By Algis Budrys (Algirdas Jonas Budrys, 1931-2008).
First appearance: Rocket Stories, July 1953.
Collected in Blood on My Jets and Others (for sale HERE; reviewed HERE — WARNING: PLOT SPOILERS in both places).
Short novel (44 pages).
Online at SFFAudio HERE (PDF).
(Parental caution: Violence and very strong language.)
"They were the hired gun-rabble of the System, engaged in the dirtiest, most thankless racket in all the worlds. But Ash Holcomb was doing all right, until the girl walked out of his past with high stakes in her pockets and murder in her eyes!"It's reasonable to expect that, unless there's a radical change in human behavior, on the High Frontier of the distant future we'll have tough guys tangling with low life criminal types, the classic tarnished knights cleaning up the mean streets (with guns, not brooms), even if those streets happen to be on another planet.
In the aftermath of interplanetary war there's a scramble for power, with some bent on being top dog in defiance of the duly constituted central authorities; in such a situation, war veterans, the people with highly refined combat skills, choose up sides—and when they do, old friends can suddenly turn into bitter enemies.
Ash Holcomb is no angel, having been forced to kill many times as a soldier in war and now as a gun for hire in what passes for peace; he's forced to walk a tightrope of suspicion when he's assigned the task of delivering a power source to a research bubble on Titan. Like his fictional noir predecessors, Ash becomes enmeshed in a tangle of doubt about just whom he should trust, and if he makes the wrong choice he probably won't live long enough to regret it—indeed, there are two old acquaintances who, given the chance, would gladly make sure of that.
~ Ash Holcomb, the narrator:
"I was a D.O.—a Detached Operative. It was a crummy job, but it suited me. . . . There were a lot of us boys out in space, most of us just drifting from one port to the next, picking up a living by our wits, and by our skill with a gun, some of us. Earth government had quietly picked out the ones they considered trustworthy, sworn us in, and turned us loose with a few standing orders and a lot of dependence on our discretion."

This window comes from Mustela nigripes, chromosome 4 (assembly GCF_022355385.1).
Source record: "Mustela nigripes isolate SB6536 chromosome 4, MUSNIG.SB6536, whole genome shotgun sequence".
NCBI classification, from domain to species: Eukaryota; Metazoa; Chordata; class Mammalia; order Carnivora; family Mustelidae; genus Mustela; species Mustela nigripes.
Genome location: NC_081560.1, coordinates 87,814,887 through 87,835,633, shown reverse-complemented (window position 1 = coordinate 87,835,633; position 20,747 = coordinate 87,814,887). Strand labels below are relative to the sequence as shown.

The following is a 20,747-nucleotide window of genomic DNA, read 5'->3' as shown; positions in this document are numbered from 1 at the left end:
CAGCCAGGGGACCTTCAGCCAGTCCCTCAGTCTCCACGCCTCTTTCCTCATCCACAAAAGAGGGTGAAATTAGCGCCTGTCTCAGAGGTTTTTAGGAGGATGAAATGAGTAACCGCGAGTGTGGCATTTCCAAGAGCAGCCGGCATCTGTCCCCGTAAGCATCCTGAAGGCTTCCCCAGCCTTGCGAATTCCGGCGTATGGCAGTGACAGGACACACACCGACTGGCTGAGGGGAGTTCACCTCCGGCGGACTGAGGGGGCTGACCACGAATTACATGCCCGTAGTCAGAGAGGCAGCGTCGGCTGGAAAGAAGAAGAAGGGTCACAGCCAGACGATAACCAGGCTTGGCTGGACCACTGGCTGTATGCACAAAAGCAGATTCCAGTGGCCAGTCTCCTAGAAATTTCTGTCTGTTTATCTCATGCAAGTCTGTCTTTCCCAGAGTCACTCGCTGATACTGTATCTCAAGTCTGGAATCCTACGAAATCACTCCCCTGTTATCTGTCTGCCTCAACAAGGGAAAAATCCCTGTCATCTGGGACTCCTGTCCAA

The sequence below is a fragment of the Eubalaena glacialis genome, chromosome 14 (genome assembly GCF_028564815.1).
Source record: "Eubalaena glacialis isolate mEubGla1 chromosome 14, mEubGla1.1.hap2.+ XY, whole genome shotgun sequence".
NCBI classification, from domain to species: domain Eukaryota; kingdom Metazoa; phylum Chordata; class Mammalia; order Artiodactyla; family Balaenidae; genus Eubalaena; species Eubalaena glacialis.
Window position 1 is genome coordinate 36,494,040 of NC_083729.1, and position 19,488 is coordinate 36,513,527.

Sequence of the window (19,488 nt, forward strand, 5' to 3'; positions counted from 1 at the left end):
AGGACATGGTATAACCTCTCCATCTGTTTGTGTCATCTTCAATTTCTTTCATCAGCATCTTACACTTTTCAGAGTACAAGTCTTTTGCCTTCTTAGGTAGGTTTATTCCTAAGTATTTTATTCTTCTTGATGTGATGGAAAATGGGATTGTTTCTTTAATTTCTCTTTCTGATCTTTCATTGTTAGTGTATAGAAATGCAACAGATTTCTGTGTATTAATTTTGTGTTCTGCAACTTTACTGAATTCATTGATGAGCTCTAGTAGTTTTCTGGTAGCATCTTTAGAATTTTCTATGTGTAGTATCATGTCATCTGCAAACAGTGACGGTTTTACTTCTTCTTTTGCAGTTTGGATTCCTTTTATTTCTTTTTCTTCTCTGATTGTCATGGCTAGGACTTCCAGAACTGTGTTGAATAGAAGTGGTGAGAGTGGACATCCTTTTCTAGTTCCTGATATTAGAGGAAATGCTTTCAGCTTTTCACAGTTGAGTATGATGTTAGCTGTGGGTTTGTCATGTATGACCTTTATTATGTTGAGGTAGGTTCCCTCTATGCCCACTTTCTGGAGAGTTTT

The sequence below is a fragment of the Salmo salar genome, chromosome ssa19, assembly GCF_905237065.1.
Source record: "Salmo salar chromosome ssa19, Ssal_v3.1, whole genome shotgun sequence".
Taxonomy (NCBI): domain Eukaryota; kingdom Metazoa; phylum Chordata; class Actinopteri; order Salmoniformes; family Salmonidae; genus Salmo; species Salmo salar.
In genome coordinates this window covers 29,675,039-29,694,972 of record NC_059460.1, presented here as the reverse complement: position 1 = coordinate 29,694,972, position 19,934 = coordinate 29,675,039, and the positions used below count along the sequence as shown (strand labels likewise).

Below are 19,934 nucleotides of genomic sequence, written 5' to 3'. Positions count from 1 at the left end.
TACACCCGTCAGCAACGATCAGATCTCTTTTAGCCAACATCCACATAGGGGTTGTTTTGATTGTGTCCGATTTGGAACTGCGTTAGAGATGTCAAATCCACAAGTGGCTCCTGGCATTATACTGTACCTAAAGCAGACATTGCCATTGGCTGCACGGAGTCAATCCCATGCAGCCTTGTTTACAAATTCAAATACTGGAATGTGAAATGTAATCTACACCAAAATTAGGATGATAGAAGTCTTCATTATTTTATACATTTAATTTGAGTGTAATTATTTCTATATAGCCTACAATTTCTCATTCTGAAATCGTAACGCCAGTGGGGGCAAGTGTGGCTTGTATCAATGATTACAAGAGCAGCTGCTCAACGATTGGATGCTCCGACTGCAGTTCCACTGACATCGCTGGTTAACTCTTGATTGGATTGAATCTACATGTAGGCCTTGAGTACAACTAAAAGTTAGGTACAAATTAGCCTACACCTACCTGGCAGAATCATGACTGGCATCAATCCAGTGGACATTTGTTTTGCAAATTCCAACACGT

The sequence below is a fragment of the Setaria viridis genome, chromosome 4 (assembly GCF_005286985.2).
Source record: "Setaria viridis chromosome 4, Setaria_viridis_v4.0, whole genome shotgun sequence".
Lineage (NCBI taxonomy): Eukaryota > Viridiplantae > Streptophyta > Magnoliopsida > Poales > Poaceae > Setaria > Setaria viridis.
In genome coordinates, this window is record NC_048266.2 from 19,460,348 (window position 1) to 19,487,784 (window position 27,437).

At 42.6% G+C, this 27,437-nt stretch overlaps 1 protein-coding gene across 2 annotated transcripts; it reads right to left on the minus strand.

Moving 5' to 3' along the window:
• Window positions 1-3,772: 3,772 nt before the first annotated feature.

"Ming puckered his mouth and winked. I used to try and figure out how he did it, standing behind his bar all day, never going out, never talking much except to a few people like me. But I knew for sure that he could have told me exactly how much I'd made on that Venus job—and the gimmick I'd pulled to get it past Customs, too."
~ Pat McKay:
"I watched her eyes acquiring dangerous highlights. The temper that went with that hair was beginning to stir."
~ Mort Weidmann:
"Mort's attitude hurt. He didn't have any respect for me—he couldn't have, for a man who'd resigned his commission and become a planet-hopper. He stood at the window in his office, his phony arm tucked into a pocket, his moustache moving up and down as he talked to me. 'I don't know why they picked you, Ash,' he said."
~ Lou Foster:
"I found him, curled around a rock, his head and arm supported on a rifle that was leaned against a stone."
~ Harry Thorsten:
"His voice started in the pit of his stomach, and worked its way up. When he chuckled, the sound was almost operatic, deeper than I remembered it.
"'Why shouldn't I kill you, Holcomb?' he said."
"I sat on a bar stool and watched the fog trying to infiltrate the open door. It didn't have a chance against the tobacco smoke that rolled out to meet it. Outside, the streets and alleys would be choked with wet, creeping darkness, full of quiet footsteps, and the cops would find empty-pocketed corpses behind the ashcans in the morning."
"A gun clattered on cement. I poked my head cautiously around the corner. Silence blanketed Rocket Row, and then was tempered by a scuffing noise. Up the street, a leather belt was being pressed against the side of a building by the weight of a body that was sliding slowly downwards. I spotted a glowing dot that was a tunic smoldering around a Colt burn."
". . . so help me, you wave one of those things at me again, and I'll ram it down your throat catty-cornered!"
"It sounds silly, but the way she held herself reminded me of a thing I'd seen once; a rocket transiting the sun, fire sparkling from the shimmering hull, and the Milky Way behind it. I finally caught what I was trying to phrase; she looked as if she was poised for flight."
"The ship arced over, singing her death-song in snapping stanchions and straining plates, in the angry howl of the converters, in the drumfire of jets that coughed and choked as fuel poured into them, but which opened their throats and bellowed just the same."
"All of a sudden, it had hit me. I'd been asking a lot of questions lately, and getting only partial answers. Now I had all the answers, and I hated every one of them. . . . I stood there—Ash Holcomb, the toughest man in space, maybe. Not the smartest—no, not the smartest. The dumbest, the stupidest chump who'd ever fallen for the oldest gag in history."
Typo: "the Asteriod"
- With very little effort you'll find info about Algis Budrys on Wikipedia HERE, an author interview at the SF Site HERE, the SFE HERE, the ISFDb HERE, and a small collection of his stories on Project Gutenberg HERE.
HERE) and in fact (HERE).
The bottom line: "She was bad. She was dangerous. I wouldn't trust her any farther than I could throw her. But ... she was my kind of woman."
— Rod Reilly